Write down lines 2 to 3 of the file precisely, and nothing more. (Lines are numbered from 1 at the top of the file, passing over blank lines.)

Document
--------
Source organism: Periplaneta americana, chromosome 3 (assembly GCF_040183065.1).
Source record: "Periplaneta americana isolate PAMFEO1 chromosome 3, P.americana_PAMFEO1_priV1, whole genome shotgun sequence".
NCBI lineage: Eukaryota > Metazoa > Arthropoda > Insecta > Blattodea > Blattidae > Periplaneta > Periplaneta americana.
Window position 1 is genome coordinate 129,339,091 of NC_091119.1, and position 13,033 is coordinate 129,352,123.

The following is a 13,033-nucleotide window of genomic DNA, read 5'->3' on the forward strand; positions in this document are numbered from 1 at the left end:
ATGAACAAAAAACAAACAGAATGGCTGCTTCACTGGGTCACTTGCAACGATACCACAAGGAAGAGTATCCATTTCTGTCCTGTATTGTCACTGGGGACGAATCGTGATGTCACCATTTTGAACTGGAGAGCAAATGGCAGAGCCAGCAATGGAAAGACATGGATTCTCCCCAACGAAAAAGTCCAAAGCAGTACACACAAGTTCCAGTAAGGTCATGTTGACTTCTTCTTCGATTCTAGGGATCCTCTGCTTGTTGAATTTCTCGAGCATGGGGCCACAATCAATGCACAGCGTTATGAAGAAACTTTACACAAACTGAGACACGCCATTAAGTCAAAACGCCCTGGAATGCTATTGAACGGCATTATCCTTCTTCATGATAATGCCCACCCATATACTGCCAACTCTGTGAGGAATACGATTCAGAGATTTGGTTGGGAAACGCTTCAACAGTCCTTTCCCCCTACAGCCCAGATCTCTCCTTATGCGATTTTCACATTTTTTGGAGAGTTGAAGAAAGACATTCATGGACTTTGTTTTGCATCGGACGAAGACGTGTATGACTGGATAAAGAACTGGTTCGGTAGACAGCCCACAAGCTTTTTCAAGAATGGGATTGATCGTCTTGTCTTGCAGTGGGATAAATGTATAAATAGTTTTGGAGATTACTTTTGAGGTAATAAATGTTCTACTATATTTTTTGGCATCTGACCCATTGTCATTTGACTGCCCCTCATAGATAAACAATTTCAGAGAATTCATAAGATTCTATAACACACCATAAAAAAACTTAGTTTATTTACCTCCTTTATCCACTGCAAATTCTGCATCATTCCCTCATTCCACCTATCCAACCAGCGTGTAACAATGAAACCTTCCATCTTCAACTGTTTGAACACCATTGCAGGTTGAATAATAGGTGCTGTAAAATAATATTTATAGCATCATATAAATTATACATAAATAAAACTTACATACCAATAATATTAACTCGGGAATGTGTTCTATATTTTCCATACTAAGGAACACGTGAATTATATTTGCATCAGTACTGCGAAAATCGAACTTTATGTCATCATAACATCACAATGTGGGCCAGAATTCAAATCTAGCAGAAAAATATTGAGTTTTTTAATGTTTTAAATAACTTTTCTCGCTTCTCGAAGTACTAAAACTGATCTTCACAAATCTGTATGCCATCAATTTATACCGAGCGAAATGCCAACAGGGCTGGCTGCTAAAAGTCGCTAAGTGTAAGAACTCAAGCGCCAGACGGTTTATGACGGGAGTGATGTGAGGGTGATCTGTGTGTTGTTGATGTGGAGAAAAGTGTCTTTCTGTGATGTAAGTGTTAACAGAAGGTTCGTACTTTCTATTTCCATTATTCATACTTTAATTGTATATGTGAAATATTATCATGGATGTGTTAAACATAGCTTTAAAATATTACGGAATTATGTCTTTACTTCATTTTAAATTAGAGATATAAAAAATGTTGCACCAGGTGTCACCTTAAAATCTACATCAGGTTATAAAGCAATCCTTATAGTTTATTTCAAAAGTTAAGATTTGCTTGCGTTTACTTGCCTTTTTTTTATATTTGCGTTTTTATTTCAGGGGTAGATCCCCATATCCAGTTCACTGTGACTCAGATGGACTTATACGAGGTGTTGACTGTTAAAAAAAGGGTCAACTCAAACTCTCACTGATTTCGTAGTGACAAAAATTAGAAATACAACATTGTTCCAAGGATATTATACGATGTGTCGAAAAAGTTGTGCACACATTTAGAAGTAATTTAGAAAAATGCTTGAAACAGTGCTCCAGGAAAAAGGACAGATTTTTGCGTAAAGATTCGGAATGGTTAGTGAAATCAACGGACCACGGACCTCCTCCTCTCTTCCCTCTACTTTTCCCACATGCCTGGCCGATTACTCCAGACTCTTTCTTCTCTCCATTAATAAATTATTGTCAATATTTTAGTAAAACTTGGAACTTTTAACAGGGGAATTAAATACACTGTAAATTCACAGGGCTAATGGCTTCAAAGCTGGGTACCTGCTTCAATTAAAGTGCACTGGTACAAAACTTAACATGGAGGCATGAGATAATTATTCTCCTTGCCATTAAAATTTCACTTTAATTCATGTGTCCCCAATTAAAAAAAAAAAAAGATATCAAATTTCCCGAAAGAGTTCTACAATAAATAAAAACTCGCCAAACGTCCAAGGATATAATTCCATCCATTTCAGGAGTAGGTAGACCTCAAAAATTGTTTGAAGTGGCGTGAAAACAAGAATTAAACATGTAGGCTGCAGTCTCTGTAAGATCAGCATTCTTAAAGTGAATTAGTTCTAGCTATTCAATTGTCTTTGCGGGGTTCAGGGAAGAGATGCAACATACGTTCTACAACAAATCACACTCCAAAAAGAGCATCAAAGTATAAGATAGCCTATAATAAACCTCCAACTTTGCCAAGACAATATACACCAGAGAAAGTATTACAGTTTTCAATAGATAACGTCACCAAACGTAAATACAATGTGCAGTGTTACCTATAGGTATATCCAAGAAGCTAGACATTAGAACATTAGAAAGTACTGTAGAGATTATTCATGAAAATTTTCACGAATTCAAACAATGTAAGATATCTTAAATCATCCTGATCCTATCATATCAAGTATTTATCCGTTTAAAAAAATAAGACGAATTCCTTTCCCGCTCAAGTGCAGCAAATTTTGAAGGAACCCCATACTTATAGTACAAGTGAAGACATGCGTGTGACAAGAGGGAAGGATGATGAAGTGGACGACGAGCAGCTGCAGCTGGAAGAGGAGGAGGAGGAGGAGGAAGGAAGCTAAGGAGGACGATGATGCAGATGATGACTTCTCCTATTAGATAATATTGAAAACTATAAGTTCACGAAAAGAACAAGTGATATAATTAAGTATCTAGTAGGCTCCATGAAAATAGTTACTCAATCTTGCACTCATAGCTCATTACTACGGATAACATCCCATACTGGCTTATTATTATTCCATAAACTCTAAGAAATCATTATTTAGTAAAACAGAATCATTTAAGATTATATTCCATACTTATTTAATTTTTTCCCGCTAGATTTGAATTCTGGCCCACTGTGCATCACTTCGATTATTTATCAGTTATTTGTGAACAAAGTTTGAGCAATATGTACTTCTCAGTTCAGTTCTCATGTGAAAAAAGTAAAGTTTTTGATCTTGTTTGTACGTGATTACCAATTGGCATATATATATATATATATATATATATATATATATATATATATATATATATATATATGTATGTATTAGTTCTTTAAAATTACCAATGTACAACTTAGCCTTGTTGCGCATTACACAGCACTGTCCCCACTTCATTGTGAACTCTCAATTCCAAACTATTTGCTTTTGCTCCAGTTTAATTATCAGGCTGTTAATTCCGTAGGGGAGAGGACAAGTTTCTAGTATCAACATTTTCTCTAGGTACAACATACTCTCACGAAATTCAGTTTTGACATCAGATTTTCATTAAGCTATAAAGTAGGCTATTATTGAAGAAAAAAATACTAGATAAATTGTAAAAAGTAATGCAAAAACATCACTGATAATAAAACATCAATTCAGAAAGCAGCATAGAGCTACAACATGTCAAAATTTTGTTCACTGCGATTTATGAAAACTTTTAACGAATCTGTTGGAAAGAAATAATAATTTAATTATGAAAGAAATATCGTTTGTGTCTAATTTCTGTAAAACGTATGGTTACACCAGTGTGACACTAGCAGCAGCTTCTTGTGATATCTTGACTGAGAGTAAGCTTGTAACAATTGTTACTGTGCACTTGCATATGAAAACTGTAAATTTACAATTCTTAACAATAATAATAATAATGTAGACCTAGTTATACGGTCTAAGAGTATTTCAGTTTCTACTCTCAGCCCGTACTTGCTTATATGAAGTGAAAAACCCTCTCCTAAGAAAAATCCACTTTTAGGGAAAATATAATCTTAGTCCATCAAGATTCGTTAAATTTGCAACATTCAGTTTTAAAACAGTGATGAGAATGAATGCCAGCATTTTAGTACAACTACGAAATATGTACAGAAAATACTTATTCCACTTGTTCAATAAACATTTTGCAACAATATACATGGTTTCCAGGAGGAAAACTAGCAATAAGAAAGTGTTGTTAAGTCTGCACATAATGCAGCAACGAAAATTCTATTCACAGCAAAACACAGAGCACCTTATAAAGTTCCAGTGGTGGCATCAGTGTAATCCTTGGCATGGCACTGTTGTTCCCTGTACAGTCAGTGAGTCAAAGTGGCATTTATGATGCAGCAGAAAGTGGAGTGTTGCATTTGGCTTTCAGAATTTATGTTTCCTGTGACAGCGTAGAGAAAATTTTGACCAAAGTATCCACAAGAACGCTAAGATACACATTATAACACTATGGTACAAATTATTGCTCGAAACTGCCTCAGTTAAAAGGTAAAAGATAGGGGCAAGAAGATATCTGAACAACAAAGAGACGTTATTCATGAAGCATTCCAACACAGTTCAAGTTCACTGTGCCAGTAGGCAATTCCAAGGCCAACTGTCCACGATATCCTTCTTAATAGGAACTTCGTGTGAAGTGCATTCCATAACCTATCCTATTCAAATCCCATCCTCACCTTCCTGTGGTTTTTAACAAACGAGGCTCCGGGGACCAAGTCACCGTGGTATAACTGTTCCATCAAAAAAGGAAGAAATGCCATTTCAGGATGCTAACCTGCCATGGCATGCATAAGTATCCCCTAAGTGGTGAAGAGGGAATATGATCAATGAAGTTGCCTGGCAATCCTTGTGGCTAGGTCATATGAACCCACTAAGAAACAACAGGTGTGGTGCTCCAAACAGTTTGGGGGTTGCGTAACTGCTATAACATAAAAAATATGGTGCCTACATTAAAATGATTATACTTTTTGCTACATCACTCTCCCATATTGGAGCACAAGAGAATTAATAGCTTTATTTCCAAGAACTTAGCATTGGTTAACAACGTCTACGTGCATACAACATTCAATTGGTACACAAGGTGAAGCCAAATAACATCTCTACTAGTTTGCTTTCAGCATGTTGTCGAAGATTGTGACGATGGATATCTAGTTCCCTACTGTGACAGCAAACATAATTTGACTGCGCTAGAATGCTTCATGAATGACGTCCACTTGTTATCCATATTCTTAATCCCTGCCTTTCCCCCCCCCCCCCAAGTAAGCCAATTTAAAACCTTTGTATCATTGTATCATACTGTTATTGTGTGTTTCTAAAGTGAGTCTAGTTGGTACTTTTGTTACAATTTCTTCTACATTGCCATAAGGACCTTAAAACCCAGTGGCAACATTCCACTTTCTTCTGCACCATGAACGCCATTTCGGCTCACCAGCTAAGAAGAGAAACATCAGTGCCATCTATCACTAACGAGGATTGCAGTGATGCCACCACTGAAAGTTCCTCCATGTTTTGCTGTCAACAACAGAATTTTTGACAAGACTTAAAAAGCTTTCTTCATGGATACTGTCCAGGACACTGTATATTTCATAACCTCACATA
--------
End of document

Source record: "Periplaneta americana isolate PAMFEO1 chromosome 3, P.americana_PAMFEO1_priV1, whole genome shotgun sequence".
NCBI lineage: Eukaryota > Metazoa > Arthropoda > Insecta > Blattodea > Blattidae > Periplaneta > Periplaneta americana.